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$1200ish gaming build, advice?

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December 11, 2009 3:58:37 AM

APPROXIMATE PURCHASE DATE: the sooner the better BUDGET RANGE: (1200ish, not a huge deal if I go over a bit) after Rebates

SYSTEM USAGE FROM MOST TO LEAST IMPORTANT: (mostly gaming, but also basic everyday use, music, movies, ms word and pp ect.)

PARTS NOT REQUIRED: (OS, monitor, mouse, keyboard, speakers)

PREFERRED WEBSITE(S) FOR PARTS: (preferably newegg, but don't really care that much though)

PARTS PREFERENCES: by brand or type: don't care

OVERCLOCKING: probably

Ok i'm a newbie doing my first build. I'm primarily going to be using it for gaming like call of duty mw, mass effect, maybe some oldies like age of empires III or something, but also some school work type stuff.

I've come up with a basic list of stuff, i'm not set on any of it, and advice on any of it is appreciated.

Intel Core i7-860 Lynnfield 2.8GHz 8MB L3 Cache LGA 1156 95W Quad
ASRock X58 Extreme LGA 1366 Intel X58 ATX Intel Motherboard
G.SKILL 6GB (3 x 2GB) 240-Pin DDR3 SDRAM DDR3 1333
2 x Radeon HD 5770 in CrossFire maybe? or hd 5850 instead, any other suggestions?
Western Digital Caviar Blue WD5000AAKB 500GB 7200 RPM 16MB Cache IDE Ultra ATA100 3.5"
Have no idea about the case, power supplies or coolers yet.

Thx
December 11, 2009 4:15:34 AM

First things first. Get the i7 920 if you want to use that motherboard, the i7-860 is socket 1156 and is not supported on your socket 1366 mobo.

5770 crossfire is a great setup choice. If you can get a 5850/5870 for a decent price it is a good choice too since you can upgrade later without having to toss any components (crossfire). Although I feel those (58x0) are a little overpriced how they stand now.

I would recommend also a black edition western digital hard drive (640GB is the fastest of the line-up due to it being the smallest size with 2 platters), they give much better performance numbers unless you were looking for energy efficent one like the HD you picked.

A couple good cases to get you started are the Antec 900 and the Coolmaster HAF 922.

For the heastsink, Zalman is a great brand for those.

For powersupply go with a good brand such as; Corsair, Antec, PC Power@Cooling. I would recommend the Corsair 750w if you plan on doing a crossfire setup now or in the future.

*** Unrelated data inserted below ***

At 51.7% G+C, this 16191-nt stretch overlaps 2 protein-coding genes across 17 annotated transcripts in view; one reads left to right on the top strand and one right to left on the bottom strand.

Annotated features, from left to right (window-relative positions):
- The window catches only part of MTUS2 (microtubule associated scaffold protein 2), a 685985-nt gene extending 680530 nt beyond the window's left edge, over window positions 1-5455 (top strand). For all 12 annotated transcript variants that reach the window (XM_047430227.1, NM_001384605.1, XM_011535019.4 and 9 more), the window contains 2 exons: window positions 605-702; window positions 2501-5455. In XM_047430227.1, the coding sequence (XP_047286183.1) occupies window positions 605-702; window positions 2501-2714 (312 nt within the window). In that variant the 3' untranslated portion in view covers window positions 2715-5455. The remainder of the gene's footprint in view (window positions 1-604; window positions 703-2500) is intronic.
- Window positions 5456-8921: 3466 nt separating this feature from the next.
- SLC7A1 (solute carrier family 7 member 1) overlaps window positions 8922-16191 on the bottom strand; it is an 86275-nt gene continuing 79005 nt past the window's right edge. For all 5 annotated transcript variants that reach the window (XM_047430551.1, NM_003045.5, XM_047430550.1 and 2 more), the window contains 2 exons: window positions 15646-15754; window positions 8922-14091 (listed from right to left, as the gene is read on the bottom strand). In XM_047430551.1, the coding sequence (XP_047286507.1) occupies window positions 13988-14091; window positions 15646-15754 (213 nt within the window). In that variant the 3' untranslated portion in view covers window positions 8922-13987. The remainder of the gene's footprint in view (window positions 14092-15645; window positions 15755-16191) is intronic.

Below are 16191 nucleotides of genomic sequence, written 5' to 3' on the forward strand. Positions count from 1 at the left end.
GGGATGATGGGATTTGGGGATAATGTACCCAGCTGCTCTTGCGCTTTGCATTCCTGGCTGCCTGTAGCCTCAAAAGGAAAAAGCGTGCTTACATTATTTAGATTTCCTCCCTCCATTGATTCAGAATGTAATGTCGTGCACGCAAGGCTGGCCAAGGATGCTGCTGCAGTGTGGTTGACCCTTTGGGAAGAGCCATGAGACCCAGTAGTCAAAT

December 11, 2009 5:53:38 AM

As raidur pointed out, i7 860 is part of the p55 platform. Since you're mostly gaming, I would recommend going with an i5.

5770 crossfire has excellent scalability, is energy efficient, and has newer technology. But if most of what you really do is just gaming, then IMO, splurge for a 5870. I wouldn't think this would hurt your budget too much if you end up going with my i5/p55 recommendation. The cpu is obviously cheaper and you can find a solid p55 board for cheaper as well.

Definitely check out Samsung's spinpoint f3 for your hd choice.

Also, CM's hyper 212+ has a really good in terms of price to performance.
Related resources
December 11, 2009 9:22:40 AM

With mostly gaming in mind you should save some money and go with an i5. You won't notice the benefits of an i7 with what you intend to use your PC for. You can use that saved money towards a 5800 series card and have some serious eye candy for gaming.

Gigabyte and MSI make some great 1156 boards that you will want to take a look at. ASrock also has decent ones for 1156 but they have had problems with OCing CPUs when first released. Better off paying a bit more for Gigabyte, Asus, MSI motherboards just to be safe.
December 11, 2009 3:19:15 PM

vznoobie12 said:
As raidur pointed out, i7 860 is part of the p55 platform. Since you're mostly gaming, I would recommend going with an i5.

5770 crossfire has excellent scalability, is energy efficient, and has newer technology. But if most of what you really do is just gaming, then IMO, splurge for a 5870. I wouldn't think this would hurt your budget too much if you end up going with my i5/p55 recommendation. The cpu is obviously cheaper and you can find a solid p55 board for cheaper as well.

Definitely check out Samsung's spinpoint f3 for your hd choice.

Also, CM's hyper 212+ has a really good in terms of price to performance.